Effective responses might share personal experience, ask for clarification, or add additional information, so feel free to analyze, interpret, critique, and suggest.
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I agree with the scientific management theory which relays that people are motivated by money. This is also reflected in my hospital with our yearly evaluations. Staff performance evaluations are done, and employees are given three percent max of their yearly salary as an reward. We also have a yearly bonus that is given to all staff members, which includes all full time, part-time and perdiiem’s. This monetary factor does motivate all staff with performance and hospital improvements. Our moral is great at the end of every year! I also concur that it is perceived that night shift is the less busy shift, therefore requires less staffing. That seems to be a ongoing belief in nursing. Your trauma orthopedic unit sounds like a PCA is greatly needed to care for the patients. Staffing remains to be an ongoing problems with nursing.
The Scientific Management Theory was created by Fredrick Taylor. He studied how work was performed, and then looked at how this affected worker productivity. Taylor’s philosophy focused on the belief that making people work as hard as they could was not as efficient as optimizing the way the work was done.
Taylor’s four principles are explained as:
- Replace working by “rule of thumb,” or simple habit and common sense, and instead use the scientific method to study work and determine the most efficient way to perform specific tasks.
- Rather than simply assign workers to just any job, match workers to their jobs based on capability and motivation, and train them to work at maximum efficiency.
- Monitor worker performance, and provide instructions and supervision to ensure that they’re using the most efficient ways of working.
- Allocate the work between managers and workers so that the managers spend their time planning and training, allowing the workers to perform their tasks efficiently.
Today in health care proper staffing continues to be an at-large issue. With nursing shortages on the rise as well as patient admissions there are simply not enough nurses available to provide the proper care. I work on a cardiac stepdown unit where we take care of a lot of open heart patients. Years ago we had 3 patients and we did everything. Bathed our patient, ambulated them, drew our own blood, did our own vitals, etc. Now the patient load has increased to 5 patients per nurse with 1 PCA for a unit with 30+ beds. The expectations of performance are unrealistic and unsafe for our patients. I believe that nurses are being overloaded with work, and compassion fatigue is a very real issue that is quickly on the rise. Compassion fatigue has been defined as a combination of physical, emotional, and spiritual depletion associated with caring for patients in significant emotional pain and physical distress (Anewalt, 2009). By following Taylors four principles of Scientific Management Theory proper staffing and nurse to patient ratios would be enforced resulting in safe and effective healthcare and the rate of nursing burn out and compassion fatigue could be decreased.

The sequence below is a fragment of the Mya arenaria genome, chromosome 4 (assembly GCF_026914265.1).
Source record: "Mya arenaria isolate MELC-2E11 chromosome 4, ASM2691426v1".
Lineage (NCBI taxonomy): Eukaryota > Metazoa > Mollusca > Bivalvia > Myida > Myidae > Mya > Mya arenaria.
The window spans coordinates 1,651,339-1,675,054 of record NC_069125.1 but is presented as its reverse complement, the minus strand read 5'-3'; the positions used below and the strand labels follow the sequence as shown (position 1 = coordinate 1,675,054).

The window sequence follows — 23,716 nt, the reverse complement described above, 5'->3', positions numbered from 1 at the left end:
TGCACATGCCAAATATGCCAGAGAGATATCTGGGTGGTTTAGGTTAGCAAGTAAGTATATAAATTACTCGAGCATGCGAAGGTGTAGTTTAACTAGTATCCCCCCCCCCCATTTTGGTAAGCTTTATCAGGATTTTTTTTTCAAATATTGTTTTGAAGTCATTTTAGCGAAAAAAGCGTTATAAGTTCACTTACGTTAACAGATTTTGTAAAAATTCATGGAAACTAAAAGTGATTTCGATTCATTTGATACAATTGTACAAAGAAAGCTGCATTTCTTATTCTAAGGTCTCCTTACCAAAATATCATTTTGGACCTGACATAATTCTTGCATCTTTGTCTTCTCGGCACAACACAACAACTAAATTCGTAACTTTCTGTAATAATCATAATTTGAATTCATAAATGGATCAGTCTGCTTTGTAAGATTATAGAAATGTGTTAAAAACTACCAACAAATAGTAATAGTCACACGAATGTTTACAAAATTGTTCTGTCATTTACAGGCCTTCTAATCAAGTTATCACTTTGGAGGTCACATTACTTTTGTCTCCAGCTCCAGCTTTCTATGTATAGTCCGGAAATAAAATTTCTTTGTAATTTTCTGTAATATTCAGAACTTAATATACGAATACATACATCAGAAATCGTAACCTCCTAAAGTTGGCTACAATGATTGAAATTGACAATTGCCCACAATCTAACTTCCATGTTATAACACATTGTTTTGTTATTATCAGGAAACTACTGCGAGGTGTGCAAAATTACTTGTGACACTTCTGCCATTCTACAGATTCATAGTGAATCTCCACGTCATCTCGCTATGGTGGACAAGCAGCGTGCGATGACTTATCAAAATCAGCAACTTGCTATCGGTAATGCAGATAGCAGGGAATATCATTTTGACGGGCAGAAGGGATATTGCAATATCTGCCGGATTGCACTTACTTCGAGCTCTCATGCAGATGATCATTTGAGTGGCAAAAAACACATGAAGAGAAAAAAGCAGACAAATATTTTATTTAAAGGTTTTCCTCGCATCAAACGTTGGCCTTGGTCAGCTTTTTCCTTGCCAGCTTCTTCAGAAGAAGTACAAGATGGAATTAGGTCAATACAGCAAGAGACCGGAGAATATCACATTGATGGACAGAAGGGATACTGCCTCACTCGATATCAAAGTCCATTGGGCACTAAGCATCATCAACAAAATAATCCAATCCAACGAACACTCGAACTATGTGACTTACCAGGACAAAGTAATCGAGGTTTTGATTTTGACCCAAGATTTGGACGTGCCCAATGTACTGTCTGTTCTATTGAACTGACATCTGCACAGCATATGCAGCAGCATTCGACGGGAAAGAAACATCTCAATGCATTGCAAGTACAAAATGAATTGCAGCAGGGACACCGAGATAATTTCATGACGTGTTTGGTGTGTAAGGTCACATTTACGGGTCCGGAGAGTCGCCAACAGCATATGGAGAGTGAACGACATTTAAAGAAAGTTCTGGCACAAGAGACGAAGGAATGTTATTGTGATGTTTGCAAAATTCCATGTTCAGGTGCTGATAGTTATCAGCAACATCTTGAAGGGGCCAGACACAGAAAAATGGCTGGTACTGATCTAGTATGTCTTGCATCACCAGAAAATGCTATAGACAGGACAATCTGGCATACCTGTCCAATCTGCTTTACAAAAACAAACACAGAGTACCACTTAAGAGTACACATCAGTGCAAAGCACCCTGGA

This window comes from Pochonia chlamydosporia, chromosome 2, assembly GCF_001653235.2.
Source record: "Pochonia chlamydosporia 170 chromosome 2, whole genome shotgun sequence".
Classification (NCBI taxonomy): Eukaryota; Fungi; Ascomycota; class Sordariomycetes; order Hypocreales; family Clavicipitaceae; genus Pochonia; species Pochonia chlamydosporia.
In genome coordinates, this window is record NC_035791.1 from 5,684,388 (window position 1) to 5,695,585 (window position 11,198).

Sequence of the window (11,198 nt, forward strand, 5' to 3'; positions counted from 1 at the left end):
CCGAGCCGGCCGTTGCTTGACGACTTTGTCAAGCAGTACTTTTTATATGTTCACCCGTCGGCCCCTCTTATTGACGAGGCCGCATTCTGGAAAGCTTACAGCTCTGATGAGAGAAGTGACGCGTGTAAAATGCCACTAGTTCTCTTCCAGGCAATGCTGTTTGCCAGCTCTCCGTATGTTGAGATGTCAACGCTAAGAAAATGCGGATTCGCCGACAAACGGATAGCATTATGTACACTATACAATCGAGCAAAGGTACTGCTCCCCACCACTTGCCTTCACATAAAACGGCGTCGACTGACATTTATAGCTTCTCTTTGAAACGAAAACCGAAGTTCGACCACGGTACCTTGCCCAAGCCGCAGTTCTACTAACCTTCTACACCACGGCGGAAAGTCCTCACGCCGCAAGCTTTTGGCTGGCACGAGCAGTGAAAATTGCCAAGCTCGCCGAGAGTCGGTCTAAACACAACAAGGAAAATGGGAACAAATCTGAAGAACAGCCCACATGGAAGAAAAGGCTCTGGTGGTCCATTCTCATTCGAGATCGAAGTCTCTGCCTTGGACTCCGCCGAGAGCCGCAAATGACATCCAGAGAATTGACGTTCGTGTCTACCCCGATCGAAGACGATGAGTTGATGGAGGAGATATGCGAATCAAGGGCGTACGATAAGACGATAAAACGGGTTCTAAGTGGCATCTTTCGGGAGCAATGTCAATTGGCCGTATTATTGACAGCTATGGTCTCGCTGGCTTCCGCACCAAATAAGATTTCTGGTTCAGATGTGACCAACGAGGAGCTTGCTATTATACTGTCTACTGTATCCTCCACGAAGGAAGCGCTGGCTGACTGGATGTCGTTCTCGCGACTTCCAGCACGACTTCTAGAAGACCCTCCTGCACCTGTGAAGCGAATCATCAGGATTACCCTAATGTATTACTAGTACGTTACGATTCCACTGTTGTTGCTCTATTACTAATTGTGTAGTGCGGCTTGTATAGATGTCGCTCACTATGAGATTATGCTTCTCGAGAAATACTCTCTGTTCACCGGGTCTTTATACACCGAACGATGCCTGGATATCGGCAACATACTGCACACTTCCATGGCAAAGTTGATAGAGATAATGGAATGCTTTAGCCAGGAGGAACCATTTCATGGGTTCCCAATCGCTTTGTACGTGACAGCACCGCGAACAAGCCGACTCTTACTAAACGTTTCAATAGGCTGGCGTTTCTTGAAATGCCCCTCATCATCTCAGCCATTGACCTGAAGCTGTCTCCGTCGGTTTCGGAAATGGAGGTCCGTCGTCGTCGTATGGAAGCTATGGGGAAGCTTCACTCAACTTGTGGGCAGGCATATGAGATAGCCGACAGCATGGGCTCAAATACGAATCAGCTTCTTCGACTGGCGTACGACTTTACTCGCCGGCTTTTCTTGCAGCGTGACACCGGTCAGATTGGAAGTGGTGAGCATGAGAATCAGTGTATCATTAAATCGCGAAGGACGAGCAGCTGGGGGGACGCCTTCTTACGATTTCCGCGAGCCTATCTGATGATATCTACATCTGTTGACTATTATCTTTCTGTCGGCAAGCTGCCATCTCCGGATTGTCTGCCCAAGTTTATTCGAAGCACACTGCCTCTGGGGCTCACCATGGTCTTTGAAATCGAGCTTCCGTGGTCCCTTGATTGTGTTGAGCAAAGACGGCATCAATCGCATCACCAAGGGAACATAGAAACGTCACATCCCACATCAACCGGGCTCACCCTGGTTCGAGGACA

Anewalt, P. (2009). Fired up or burned out? Understanding the importance of professional boundaries in home health care hospice. Home Healthcare Nurse, 27(10), 591-597.
Frederick Taylor and Scientific Management: Understanding Taylorism and Early Management Theory Retrieved From: https://www.mindtools.com/pages/article/newTMM_Tay…
Shirley, I think the worst kind of manager to be is a micromanager. One who says move the cart and them shows you how to move the cart. They get into everything and they do not trust the staff to do anything without them. They are bossy, and in the end the staff cannot stand working for them. Productivity is low, moral is low, gossip is high, and happy is totally gone. I know a manager like that. She was overseeing our department since we had no manager for 2yrs. We are a very strong, long time critical care nurses with big personalities. She will not come back to our department again. She was not liked at all and trusted us to do nothing. We have run our department for the 2 yrs we are without a manager since anyone who steps in temporarily does not have a clue what an IR/cath lab requires. I don’t think we get the proper amount of credit for the job we do but we know how good we are. Our H-Caps show it and our numbers show it. Sometimes nursing has to pat itself on the back when no one else wants to.
It is a good point that, by valuing staff’s opinion, we as nurses can make positive changes in management of the work. For instance, I always ask my staff, as a charge nurse and team leader their concerns or anything they need to add and share in the beginning of each shift report. That way I can make a better staff assignment and assign the tasks more fairly. This allows me to manage my staff during my shift since I consider my staff’s concerns and abilities accordance to patients’ demands ahead of time. So I usually do not have to waste of my time worrying about staff’s dissatisfaction about workload and the tasks. Valuing the staff’ opinion provides staff both motivation and better satisfaction with their job and this leads to a better quality of patient care.